Mommy's Time Out Magazine February 2019 | Page 21

either get teary-eyed or shaky. I KNEW in my heart of hearts that CIO would never ever be the choice for me...until it was.

I have a dear friend who had the same feeling about it, and the same reaction to the suggestions. When she decided to try sleep ‘teaching’, I was honestly pretty shocked. I never pictured her doing it, but her baby was the happy, most adjusted, confident, independent, smiley baby I’ve ever met. She is also a huge proponent of attachment parenting, and someone that I deeply respect in her parental instincts. I decided to hear her out and to really think about the process in a more open-minded way than I ever had before.

What happened to Quinn around 6 months old was what started changing everything I thought I knew about how I felt about it. She went from being a happy baby to a completely miserable one. She would wake up in the morning after a night of waking every 30 minutes to 2 hours, still totally exhausted, yawning, rubbing her eyes, crying, screaming like a pterodactyl. If she was happy and smiling, it would only last for a half an hour or so before the misery would set in again. My little girl who had been so easy and predictable from 0-6 months had turned into a baby who made me feel sad for her all the time. She became super fussy, impossible to soothe, and completely resistant to daytime naps. We would battle her for an hour to get her to sleep for a whopping 20 minutes. Sometimes, actually most times, we would eventually give up and she wouldn’t nap at all for the whole day. No wonder she was miserable and exhausted. “Sleep begets sleep”, as they say, and my little baby was hardly getting any of the 14 hours per day she needed. No, it was more like 6 or 7 total, and every day it was getting worse and worse.

From 6 months old until 8.5 months old, I tried everything. Literally, everything. I made excel spreadsheets and graphs and charted every single time she would nurse, poop, play, nap, sleep, and cry. I took notes on her moods, her activities, her interactions. I tried desperately to find some pattern to go on, to find some consistency, but there was none. I watched her cues like a hawk and tried to react appropriately to all of them. I read 4 different cry-free sleep training books, a hundred or so articles, and mommy blogs galore. I watched videos, talked to other parents, and consulted with professionals. I implemented a very predictable bedtime (bath, pajamas, nurse, songs, and goodnight whispers about how much we loved her, sweet dreams and that we’d see her in the morning) and nap time (pajamas, book, nurse, songs, whispers of I-love-yous and sweet dreams, etc.) routine and stuck to it. We installed blackout curtains in her nursery. We tried about 10 different types of white noise. We diffused lavender in her room and used chamomile in her bath. We stuck to the plan for months and got increasingly frustrated as nothing was working and she continued to get more and more inconsolable. I worried about her developmental and psychological health and was feeling more hopeless with every day that went by.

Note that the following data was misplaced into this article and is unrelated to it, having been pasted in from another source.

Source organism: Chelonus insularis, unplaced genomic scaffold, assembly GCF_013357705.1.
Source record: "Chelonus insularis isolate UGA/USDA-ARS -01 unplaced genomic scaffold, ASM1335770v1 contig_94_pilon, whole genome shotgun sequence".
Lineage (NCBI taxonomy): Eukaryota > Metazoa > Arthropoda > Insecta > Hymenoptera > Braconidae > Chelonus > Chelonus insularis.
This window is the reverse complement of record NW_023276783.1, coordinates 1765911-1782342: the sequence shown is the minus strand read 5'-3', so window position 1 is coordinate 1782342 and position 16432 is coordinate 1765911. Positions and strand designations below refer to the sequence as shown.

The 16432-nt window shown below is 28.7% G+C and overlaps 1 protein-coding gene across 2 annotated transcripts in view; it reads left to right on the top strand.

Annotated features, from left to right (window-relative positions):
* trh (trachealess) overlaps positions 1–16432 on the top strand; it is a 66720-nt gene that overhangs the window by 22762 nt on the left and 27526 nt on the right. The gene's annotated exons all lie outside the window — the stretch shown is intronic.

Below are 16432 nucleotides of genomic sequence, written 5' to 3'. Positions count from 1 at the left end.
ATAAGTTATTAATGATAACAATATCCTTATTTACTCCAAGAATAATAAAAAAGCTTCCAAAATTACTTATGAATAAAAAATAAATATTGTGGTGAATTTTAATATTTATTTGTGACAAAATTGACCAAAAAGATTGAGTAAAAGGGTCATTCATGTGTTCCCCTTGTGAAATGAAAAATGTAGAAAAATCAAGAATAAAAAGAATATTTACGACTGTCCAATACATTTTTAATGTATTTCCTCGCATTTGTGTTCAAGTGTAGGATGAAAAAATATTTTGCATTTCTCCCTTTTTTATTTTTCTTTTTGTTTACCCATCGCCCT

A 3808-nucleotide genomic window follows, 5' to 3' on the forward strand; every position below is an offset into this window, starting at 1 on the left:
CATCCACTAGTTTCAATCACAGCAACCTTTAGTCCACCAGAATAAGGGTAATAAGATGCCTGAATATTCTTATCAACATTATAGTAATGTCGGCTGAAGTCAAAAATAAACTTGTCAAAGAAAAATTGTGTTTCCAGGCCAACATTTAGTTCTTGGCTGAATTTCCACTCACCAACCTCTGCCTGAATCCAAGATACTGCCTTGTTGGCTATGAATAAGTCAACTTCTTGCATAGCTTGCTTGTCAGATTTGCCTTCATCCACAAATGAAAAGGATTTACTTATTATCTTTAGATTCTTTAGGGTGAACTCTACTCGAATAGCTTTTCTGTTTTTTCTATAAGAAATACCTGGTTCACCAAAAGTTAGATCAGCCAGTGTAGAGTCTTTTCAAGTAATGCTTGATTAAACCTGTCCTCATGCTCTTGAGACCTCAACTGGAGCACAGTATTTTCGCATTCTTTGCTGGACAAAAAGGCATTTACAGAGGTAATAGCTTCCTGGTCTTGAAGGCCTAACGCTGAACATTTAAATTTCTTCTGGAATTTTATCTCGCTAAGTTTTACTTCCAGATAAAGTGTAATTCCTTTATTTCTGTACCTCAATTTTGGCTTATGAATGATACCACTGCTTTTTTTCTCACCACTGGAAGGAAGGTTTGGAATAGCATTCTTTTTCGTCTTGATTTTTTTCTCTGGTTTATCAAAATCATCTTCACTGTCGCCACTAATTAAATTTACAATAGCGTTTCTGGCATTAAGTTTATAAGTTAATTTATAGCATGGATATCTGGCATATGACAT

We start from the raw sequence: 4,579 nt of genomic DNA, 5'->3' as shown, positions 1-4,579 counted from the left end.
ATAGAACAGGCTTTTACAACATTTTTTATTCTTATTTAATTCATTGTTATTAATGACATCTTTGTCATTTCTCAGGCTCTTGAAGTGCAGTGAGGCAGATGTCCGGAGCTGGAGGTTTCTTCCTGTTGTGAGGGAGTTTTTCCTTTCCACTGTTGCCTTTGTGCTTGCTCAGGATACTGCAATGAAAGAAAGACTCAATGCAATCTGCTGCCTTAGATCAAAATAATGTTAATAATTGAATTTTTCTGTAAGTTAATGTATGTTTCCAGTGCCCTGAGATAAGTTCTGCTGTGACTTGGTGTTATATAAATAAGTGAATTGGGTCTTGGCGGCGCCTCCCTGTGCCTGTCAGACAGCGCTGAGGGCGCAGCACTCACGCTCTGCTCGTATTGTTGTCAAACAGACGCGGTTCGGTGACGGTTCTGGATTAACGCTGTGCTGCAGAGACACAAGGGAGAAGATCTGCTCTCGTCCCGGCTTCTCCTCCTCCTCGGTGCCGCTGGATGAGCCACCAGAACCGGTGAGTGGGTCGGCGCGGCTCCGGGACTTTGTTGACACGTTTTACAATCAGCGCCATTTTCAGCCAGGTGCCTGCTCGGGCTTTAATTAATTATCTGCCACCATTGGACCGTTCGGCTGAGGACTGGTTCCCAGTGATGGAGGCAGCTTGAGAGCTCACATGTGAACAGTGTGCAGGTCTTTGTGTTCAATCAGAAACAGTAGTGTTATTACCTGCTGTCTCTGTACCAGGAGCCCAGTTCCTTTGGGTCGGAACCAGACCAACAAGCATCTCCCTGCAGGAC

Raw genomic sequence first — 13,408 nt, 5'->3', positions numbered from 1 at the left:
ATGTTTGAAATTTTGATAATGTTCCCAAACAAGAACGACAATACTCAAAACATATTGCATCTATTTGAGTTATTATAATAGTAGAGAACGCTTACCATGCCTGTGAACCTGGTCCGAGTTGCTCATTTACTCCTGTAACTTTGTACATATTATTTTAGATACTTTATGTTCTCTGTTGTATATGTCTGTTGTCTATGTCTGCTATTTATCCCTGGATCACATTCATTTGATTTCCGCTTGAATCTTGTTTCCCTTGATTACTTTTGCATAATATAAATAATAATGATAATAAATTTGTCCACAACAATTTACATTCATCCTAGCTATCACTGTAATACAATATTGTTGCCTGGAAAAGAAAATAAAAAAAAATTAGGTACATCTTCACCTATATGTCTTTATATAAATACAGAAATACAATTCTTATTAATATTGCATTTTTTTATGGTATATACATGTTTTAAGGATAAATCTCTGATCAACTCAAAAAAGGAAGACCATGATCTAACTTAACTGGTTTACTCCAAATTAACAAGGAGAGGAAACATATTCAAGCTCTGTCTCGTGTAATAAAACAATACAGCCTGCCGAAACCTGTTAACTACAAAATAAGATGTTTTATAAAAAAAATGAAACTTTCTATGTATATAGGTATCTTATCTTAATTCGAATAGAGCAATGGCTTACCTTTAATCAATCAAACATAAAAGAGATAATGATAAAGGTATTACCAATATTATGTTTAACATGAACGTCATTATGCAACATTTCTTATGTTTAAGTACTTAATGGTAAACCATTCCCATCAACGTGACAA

We made 6:30 pm her bedtime because anything later would make it harder to

get her to go to sleep. Actually, getting her to go to sleep in the first place was never really the problem- that part was relatively easy, it was the *staying* asleep that was hard. Her ‘normal’ was that she would go down at 6:30 or 7 pm and then